Sandra Mejía: “the female condom is a first step to change our lives”

  • February 1, 2015
  • News

by-a35Machismo and the oppression of women are still topics that have not been entirely overcome in our modern world. There are still cases of women whose rights are violated daily, exposing their lives to any type of dangers, including the acquisition of HIV.

Sandra Mejía, for instance, tells that her mother gave birth to 10 children because her husband “never allowed her to plan”. At Sandra’s house, on the other hand, they talk about sexuality like referring to the harvest of cocoa; with naturalness. “I talk about sexuality as I speak of other things.” said Mrs. Mejía.

Sandra is 41 years old, has 5 children and, like her mother, she is also a rural woman. Sandra supports a small and silent campaign that could change the future of other women and their families. Sandra joined this campaign as something more in her life. She is part of this new effort while she takes care of her home, the cocoa harvest and farm animals. This is how this humble woman passes on contraception to women in her community from her kitchen.

She is one out of nine women volunteers in which the office of the United Nations Population Fund entrusted to educate on the use of the female condom in their community, as part of a pilot plan to distribute this type of method at a national level.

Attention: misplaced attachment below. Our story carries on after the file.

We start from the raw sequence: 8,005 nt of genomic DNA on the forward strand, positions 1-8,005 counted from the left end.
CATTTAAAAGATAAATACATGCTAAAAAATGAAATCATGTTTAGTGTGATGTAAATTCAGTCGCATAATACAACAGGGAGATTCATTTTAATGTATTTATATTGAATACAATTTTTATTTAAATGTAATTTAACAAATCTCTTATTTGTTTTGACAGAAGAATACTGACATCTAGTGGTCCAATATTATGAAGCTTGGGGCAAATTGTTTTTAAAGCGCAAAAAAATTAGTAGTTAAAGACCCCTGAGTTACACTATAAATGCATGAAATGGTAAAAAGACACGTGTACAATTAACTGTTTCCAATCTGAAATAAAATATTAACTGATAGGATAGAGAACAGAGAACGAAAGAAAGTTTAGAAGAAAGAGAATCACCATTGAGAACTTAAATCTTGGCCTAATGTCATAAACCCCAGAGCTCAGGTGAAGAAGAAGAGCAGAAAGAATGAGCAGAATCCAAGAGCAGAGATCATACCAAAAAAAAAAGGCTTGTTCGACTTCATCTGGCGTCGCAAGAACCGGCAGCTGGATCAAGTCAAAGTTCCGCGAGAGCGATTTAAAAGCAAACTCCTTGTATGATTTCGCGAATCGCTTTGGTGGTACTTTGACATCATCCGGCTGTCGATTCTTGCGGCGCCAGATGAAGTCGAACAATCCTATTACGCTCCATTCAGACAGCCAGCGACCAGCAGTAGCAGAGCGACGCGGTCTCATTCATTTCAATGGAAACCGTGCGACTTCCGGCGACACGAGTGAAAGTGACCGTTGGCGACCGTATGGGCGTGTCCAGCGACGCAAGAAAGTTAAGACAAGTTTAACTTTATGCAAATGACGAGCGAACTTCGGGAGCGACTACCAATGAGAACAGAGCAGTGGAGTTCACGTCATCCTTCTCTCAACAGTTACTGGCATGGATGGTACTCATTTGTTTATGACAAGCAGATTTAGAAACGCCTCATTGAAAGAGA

A previous study by the UN Population Fund indicates that women would use this type of contraception, which besides, has advantages other than the male condom. For example, it can be used by people allergic to latex, since it is made of synthetic nitrile. It can be placed with more time before sexual intercourse, and it also covers the external genitalia of women.

“The female condom is a first step to change women’s lives. Women now have full autonomy; I can take the decision to take care of myself”. Said Mrs. Mejía.

During the study of acceptability of the method, women reported that the first times of use they often had discomfort; however, with repeated use, those feelings disappeared.

In Costa Rica, according to the National Institute of Statistics and Censuses (INEC), teen pregnancy (between 12 and 19 years) accounts for 20% of the total number of pregnancies. In absolute terms, during 2009, this represented 14.666 pregnancies. While in other age ranges fertility has dropped. The percentage figure in adolescents has remained static.

Like any change, this revolution starts from the houses of the volunteers. All women have agreed that their husbands have changed. Women said their husbands changed from typical “machos” into more perceptive men, who talk with their daughters, dealing with things in their houses, and motivating them to get involved within their community.

“Many women get embarrassed when it comes to touch their body. They have the impression that it is bad. I encourage my daughter to explore her body, to touch it, to feel it. I have told her to use a mirror to see how it is”, said Marisol, one of the volunteers.

According to the results of the pilot study, more than 1.300 women used the female condom during the process, and about 15% of them requested to be resupplied.

UNFPA argues that the use of the female condom is even better compared to the data obtained from the use of the male condom at a national level.

Source: http://www.nacion.com/ocio/revista-dominical/Voluntarias-cambio_0_1464253562.html